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Pseudoinvasion or pseudocarcinomatous invasion in an adenomatous polyp of the colon can be unfamiliar to an endoscopist. Pseudoinvasion in an adenomatous polyp represents prolapse of the adenomatous epithelium into its stalk. In most cases its morphology does not differ from of general adenomatous polyps, but in some cases it can morphologically mimic a malignant polyp with submucosal invasion due to masslike lesioning of its stalk. This makes it difficult for endoscopists to differentiate pseudoinvasion in an adenoma from an invasive carcinoma by conventional endoscopy; instead, endoscopic ultrasonography can provide useful information for differentiating these conditions. We report on an 82-year-old man who presented with a large pedunculated polyp with a thick stalk in the sigmoid colon, which mimicked a submucosal invasive carcinoma. The patient was diagnosed with pseudoinvasion in an adenomatous polyp after segmental resection of the sigmoid colon.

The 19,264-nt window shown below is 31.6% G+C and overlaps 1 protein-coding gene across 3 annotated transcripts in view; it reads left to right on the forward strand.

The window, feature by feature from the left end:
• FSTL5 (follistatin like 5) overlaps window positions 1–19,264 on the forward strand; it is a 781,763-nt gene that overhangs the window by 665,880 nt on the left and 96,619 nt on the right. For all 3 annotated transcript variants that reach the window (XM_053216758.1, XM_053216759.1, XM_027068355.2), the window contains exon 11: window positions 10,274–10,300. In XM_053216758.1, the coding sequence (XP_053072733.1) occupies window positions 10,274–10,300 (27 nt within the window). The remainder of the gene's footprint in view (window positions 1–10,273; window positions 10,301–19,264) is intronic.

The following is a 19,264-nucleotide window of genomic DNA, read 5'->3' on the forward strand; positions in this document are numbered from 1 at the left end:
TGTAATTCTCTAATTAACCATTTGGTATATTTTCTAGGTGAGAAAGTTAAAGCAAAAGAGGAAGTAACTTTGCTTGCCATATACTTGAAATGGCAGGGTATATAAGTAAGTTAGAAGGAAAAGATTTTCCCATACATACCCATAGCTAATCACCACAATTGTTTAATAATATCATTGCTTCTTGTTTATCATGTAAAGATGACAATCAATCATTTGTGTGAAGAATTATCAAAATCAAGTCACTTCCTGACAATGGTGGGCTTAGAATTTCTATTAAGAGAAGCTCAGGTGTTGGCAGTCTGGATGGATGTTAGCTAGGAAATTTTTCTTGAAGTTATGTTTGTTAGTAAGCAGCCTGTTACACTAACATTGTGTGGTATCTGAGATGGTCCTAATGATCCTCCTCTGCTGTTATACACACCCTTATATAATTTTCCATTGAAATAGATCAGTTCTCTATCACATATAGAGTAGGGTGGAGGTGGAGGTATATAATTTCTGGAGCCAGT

Pseudoinvasion or pseudocarcinomatous invasion in an adenomatous polyp of the colon can be unfamiliar to an endoscopist. Pseudoinvasion in an adenomatous polyp represents prolapse of the adenomatous epithelium into its stalk. In most cases its morphology does not differ from of general adenomatous polyps, but in some cases it can morphologically mimic a malignant polyp with submucosal invasion due to masslike lesioning of its stalk. This makes it difficult for endoscopists to differentiate pseudoinvasion in an adenoma from an invasive carcinoma by conventional endoscopy; instead, endoscopic ultrasonography can provide useful information for differentiating these conditions. We report on an 82-year-old man who presented with a large pedunculated polyp with a thick stalk in the sigmoid colon, which mimicked a submucosal invasive carcinoma. The patient was diagnosed with pseudoinvasion in an adenomatous polyp after segmental resection of the sigmoid colon.